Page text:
Our place is actually a pretty good deal, the room is $480 a month, we share it with two other bands who are rarely in there, and our share is $160 a month.

You will usually have to put down some kind of security deposit.

I would recommend changing the locks when you move in if the building manager will let you. Most likely he will if you pay for the locksmith and give him a copy of the keys. I would do this because you have no idea how many previous tenants still have keys. Put in a deadbolt (or two). Also, be wary of other ways people could get in. The only time I ever had a studio ripped off was a place in San Francisco where the thieves went through the wall. All it took was a knife or a box cutter to go through the three layers of plaster board that comprised the walls.

NOTE

You usually aren't allowed to live in your studio, but some bands actually sneak around and live in them in these tough economic times. It's tough and you have to find somewhere else to shower. If you do, a YMCA or other gym membership is a good investment.

NOTE

A lot of these studios have mirrors on one or more walls, so if you're vain, you can rock out to yourself and work on your sassy dance moves.

You had better be a good judge of character if you're going to share a space with another band. The average rock band has between $5,000 and $20,000 worth of gear, and you'll be handing key copies over to someone else. Obviously, if you can afford it, don't share with another band. But if you have to, here are some tips:

  • Be respectful. Don't use their stuff. Again, don't use their stuff. Have the cell phone numbers of all people who share the studio posted on the wall, and if you must use something of theirs (for instance, if you're recording and you break a snare drum head and don't have a spare head and need to borrow theirs), call first.

  • If you do use their stuff, for whatever reason, and you break something, you are responsible for replacing it. I don't care if it's a very old amp with tubes that were about to blow. If they blow while you're playing through it, you have to pay. None of this, "I'll only pay half because they were going to blow anyway." You owe it all , dude. And if something you used needs repairing, you not only have to pay for it, you need to take it to the repair shop, and pick it up, and bring it back. But never just take something out of the studio without telling the person first. If you find you must, leave a note. And offer to get them a replacement until their stuff is fixed, even if you have to rent it.

  • If you blow the other guy's amp, 'fess up. Don't lie and pretend the mice did it.

  • If you do use their amp with permission, write down the settings for all the knobs before you change anything, and return it to their pet settings when you're done.

  • Does it seem like the other band is using your gear without permission over and over and then denying it? There are ways to bust them. Write down your settings, and see if they change. (Though they could be one step ahead of you, writing down and returning it to your settings when finished.) You can always take the tubes or your fuse with you, but then they might fry it by bypassing the fuse with foil or a wire, or it might be one of those amps that will be damaged by turning it on without the tubes in.

  • You can spy on them. Start dropping in unexpectedly, or set up a little spy camera, or cheaper yet, a tape recorder. Some Dictaphones have a voice-activated mode, where you can leave them and they will only start recording when someone starts talking. (You'll want to cover the little red light with a piece of duct tape.) I busted someone using my gear this way once. (You can also catch your lover cheating on you and lots of other stuff this way.) Note: Check local laws. Spying on people, even with good reason, might not be legal, moral, or ethical in your jurisdiction. And I would never recommend that you do anything illegal, immoral, or unethical.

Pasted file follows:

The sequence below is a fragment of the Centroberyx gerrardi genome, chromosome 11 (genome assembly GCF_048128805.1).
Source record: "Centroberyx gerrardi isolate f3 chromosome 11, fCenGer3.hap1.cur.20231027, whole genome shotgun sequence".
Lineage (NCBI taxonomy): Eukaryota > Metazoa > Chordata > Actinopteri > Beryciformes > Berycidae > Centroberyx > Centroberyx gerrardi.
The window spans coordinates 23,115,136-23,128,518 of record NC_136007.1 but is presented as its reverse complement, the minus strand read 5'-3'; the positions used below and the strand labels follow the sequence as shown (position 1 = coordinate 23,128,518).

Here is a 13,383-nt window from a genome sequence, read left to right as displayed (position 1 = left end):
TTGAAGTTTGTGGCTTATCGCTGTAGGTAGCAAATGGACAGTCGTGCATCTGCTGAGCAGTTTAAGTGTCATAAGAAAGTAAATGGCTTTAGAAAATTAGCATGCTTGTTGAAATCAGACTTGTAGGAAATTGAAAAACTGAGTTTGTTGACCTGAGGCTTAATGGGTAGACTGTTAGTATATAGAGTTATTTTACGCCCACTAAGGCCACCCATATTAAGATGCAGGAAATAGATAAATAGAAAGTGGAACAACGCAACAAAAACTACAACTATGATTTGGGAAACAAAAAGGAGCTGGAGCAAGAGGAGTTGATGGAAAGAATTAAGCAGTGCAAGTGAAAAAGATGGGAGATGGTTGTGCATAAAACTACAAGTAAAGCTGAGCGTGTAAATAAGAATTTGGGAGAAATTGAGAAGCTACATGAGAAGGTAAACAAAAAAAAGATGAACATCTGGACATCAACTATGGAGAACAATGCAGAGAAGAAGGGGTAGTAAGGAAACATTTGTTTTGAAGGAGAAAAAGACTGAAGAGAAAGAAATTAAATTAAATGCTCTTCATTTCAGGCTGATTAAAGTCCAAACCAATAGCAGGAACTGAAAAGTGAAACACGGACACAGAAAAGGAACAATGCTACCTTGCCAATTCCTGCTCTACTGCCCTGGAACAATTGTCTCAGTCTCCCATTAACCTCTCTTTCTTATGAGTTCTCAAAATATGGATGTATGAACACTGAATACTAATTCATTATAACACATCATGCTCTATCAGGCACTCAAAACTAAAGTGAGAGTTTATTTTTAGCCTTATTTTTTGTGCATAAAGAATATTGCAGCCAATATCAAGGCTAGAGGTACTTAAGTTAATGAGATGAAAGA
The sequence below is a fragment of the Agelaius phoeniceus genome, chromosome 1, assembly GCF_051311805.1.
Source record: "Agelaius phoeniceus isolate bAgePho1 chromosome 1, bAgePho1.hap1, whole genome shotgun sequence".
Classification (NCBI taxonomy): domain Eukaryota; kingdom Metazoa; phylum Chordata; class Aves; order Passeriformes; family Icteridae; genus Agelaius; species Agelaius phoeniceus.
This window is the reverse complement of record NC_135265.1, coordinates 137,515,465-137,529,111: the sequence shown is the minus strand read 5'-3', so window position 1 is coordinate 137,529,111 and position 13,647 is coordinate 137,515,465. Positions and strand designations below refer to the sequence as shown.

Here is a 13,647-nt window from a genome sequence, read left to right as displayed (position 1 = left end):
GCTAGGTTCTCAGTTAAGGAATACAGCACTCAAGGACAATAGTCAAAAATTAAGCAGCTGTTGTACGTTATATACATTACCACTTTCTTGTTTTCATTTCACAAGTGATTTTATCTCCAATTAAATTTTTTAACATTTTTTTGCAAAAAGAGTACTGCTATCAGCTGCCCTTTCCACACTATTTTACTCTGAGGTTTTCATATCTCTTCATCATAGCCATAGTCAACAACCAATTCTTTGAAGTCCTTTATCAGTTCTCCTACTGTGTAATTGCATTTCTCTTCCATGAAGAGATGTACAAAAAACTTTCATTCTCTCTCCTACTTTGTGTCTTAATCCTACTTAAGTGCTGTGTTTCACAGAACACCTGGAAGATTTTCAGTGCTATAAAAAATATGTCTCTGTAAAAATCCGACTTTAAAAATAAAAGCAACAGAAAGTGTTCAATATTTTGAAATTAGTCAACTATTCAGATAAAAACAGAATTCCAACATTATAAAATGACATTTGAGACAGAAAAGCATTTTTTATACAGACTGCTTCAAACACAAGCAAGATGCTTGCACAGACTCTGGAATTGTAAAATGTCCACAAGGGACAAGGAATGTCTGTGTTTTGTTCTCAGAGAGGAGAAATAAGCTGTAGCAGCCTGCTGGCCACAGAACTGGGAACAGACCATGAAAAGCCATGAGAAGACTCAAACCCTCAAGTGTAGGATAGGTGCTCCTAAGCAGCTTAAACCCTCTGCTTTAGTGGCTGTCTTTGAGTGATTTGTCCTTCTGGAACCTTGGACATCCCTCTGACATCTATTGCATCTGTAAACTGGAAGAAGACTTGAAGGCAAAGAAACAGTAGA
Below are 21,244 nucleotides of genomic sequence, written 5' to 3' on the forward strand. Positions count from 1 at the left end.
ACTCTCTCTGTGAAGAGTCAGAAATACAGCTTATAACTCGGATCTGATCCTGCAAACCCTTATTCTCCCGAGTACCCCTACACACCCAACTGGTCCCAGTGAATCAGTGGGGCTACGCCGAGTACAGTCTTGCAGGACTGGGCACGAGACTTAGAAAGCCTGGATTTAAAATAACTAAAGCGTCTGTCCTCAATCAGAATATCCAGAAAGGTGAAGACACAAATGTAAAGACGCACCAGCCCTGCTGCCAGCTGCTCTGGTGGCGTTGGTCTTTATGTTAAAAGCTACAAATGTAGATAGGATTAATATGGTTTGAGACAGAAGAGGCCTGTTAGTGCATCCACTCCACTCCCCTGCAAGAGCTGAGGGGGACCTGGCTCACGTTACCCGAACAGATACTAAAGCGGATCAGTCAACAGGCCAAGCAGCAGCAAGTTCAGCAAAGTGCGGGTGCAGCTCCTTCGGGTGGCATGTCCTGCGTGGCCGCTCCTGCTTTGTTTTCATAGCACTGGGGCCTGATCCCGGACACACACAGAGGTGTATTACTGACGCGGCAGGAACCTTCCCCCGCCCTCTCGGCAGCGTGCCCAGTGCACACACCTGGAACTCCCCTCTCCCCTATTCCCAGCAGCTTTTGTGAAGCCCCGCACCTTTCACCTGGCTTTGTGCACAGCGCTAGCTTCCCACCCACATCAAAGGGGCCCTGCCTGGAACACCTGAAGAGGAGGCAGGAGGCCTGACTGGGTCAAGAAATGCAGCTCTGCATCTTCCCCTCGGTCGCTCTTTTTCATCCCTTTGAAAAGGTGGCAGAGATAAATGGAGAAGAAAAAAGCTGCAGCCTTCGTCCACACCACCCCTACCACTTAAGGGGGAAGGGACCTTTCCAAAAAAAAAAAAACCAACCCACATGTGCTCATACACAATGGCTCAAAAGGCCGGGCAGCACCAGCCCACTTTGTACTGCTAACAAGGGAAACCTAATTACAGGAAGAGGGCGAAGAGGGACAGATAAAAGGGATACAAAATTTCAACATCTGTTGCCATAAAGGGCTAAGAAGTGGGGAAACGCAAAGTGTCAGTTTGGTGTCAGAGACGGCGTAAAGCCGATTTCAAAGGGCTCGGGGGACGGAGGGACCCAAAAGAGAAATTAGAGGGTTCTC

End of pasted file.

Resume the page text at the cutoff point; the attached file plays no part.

• Also, get good at recognizing drug habits. If someone in your band or the other band starts to develop one, it might be a good time to change the locks again.

Make Your Own Studio

Another option is to make your own space in your garage or basement . This can be an excellent , cheap, secure solution, but you'll have to soundproof a bit if you have neighbors. I find that the usual egg cartons lining the wall that most cheap recording studios use to deaden the echo won't really keep much of the sound in , and your neighbors will hate you. Concrete is good, as are sandbags or poured sand. Layers help too: Sand, then air, then wood, then sand, then concrete will deaden almost any sound, but it's gonna cost a little money and take some time to do it right.

Figure 8.1. Ground termination pipe outside my studio. This pipe goes 10 feet into the earth.

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Make sure your building and outlets are grounded, and make the place comfortable. An old couch is nice. And most bands hang up some posters and art to inspire them. (Most young males hang up pornography, but that's an absolute clich at this point.) Don't put a TV in your studio; it will kill your creativity.

NOTE

A lot of studios are rather damp, especially if they're in basements. Moisture in the air will eventually kill guitars and keyboards and make drums and guitars go out of tune quicker in the meantime.

You can buy a dehumidifier from Sears or a hardware store for under a hundred bucks. It will pull water out of the air and into a square bucket. Make sure you empty the bucket regularly. They're kind of noisy , so turn it off before you record.

Staying Clean

Clean your practice space regularly. A lot of great music has come from filth, but I find that there's nothing wrong and everything right with a clean environment in which to rock. At least make sure there's no food or soda or beer bottles lying around, because this will attract ants and roaches.

Conclusion

Get a place to play, a place where you'll feel comfortable and where your equipment will be safe.